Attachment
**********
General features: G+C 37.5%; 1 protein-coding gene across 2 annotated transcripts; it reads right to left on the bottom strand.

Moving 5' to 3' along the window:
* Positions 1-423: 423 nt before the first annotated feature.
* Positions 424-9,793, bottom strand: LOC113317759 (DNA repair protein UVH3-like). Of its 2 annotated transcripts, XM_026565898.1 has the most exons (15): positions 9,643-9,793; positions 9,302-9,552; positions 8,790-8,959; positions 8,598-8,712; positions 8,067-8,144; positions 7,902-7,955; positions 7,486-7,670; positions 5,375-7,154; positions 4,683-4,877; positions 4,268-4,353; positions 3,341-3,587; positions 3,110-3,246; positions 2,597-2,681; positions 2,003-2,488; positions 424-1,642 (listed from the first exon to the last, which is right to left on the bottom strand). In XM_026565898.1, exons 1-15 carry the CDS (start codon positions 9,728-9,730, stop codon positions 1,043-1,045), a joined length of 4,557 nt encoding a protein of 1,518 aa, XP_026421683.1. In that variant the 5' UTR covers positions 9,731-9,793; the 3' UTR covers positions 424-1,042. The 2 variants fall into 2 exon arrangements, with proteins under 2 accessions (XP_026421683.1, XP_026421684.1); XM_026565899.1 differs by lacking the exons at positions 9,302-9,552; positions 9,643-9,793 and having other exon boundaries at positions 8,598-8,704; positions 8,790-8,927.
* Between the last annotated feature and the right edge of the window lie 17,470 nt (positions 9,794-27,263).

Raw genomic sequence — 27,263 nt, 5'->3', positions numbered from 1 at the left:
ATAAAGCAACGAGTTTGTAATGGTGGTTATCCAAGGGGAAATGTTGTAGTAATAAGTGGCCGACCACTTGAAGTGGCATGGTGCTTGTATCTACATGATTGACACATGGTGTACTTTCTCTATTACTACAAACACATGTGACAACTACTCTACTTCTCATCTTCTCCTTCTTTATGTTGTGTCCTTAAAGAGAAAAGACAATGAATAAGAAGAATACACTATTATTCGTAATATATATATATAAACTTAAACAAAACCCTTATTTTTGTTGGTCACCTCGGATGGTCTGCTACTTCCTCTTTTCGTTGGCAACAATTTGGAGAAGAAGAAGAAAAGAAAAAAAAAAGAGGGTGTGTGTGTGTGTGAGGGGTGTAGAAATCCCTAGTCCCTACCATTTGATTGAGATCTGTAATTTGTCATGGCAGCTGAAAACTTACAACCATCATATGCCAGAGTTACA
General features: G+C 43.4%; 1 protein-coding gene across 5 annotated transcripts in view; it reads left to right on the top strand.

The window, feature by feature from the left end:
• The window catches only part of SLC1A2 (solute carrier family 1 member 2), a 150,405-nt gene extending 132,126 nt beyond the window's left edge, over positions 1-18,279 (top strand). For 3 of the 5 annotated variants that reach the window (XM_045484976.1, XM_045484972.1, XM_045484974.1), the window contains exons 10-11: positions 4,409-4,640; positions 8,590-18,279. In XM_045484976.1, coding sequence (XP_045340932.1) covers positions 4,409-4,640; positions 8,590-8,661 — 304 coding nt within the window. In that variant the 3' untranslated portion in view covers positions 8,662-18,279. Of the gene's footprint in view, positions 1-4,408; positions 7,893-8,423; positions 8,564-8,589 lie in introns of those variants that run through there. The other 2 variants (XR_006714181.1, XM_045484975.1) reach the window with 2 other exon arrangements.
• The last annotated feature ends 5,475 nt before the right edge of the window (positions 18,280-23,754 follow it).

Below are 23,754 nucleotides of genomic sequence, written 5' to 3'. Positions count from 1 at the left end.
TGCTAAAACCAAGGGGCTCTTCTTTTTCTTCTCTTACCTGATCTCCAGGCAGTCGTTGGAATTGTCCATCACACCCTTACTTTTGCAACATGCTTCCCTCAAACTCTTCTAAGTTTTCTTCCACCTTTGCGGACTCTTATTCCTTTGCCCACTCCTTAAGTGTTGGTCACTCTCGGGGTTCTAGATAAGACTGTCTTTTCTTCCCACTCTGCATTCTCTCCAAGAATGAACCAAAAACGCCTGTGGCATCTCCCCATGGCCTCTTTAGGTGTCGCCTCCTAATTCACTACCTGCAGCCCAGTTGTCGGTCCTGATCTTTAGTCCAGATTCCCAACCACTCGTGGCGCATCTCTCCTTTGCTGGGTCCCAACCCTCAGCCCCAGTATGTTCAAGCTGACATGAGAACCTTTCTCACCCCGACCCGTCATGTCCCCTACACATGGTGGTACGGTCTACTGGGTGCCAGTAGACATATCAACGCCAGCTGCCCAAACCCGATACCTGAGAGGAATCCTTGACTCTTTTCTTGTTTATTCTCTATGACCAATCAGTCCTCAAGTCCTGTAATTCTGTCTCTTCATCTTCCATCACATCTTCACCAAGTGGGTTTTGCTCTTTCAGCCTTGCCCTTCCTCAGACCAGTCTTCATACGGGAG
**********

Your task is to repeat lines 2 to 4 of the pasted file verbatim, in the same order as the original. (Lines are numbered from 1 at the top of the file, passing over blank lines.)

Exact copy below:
Moving 5' to 3' along the window:
* Positions 1-423: 423 nt before the first annotated feature.
* Positions 424-9,793, bottom strand: LOC113317759 (DNA repair protein UVH3-like). Of its 2 annotated transcripts, XM_026565898.1 has the most exons (15): positions 9,643-9,793; positions 9,302-9,552; positions 8,790-8,959; positions 8,598-8,712; positions 8,067-8,144; positions 7,902-7,955; positions 7,486-7,670; positions 5,375-7,154; positions 4,683-4,877; positions 4,268-4,353; positions 3,341-3,587; positions 3,110-3,246; positions 2,597-2,681; positions 2,003-2,488; positions 424-1,642 (listed from the first exon to the last, which is right to left on the bottom strand). In XM_026565898.1, exons 1-15 carry the CDS (start codon positions 9,728-9,730, stop codon positions 1,043-1,045), a joined length of 4,557 nt encoding a protein of 1,518 aa, XP_026421683.1. In that variant the 5' UTR covers positions 9,731-9,793; the 3' UTR covers positions 424-1,042. The 2 variants fall into 2 exon arrangements, with proteins under 2 accessions (XP_026421683.1, XP_026421684.1); XM_026565899.1 differs by lacking the exons at positions 9,302-9,552; positions 9,643-9,793 and having other exon boundaries at positions 8,598-8,704; positions 8,790-8,927.